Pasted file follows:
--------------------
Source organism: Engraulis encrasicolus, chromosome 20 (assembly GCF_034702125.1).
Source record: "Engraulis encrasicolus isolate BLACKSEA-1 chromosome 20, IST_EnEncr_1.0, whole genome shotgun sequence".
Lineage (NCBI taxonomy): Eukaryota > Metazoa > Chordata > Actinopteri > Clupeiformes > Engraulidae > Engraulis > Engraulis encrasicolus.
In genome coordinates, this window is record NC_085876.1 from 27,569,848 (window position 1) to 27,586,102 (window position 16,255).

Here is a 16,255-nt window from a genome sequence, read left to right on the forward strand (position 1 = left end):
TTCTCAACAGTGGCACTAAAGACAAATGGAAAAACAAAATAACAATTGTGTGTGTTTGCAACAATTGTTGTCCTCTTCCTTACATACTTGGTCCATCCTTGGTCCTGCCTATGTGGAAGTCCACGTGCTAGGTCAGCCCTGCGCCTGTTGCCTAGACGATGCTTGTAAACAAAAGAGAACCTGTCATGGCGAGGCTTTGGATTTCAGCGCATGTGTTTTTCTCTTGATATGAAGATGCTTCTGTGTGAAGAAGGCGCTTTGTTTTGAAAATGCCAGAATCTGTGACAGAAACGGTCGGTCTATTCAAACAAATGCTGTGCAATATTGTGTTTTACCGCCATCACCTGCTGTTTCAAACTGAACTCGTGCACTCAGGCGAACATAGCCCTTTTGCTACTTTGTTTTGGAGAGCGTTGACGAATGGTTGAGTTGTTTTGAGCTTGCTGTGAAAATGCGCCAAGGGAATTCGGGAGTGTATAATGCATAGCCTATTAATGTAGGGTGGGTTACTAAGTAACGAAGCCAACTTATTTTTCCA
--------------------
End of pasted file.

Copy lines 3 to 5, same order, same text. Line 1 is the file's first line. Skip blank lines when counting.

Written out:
Lineage (NCBI taxonomy): Eukaryota > Metazoa > Chordata > Actinopteri > Clupeiformes > Engraulidae > Engraulis > Engraulis encrasicolus.
In genome coordinates, this window is record NC_085876.1 from 27,569,848 (window position 1) to 27,586,102 (window position 16,255).

Here is a 16,255-nt window from a genome sequence, read left to right on the forward strand (position 1 = left end):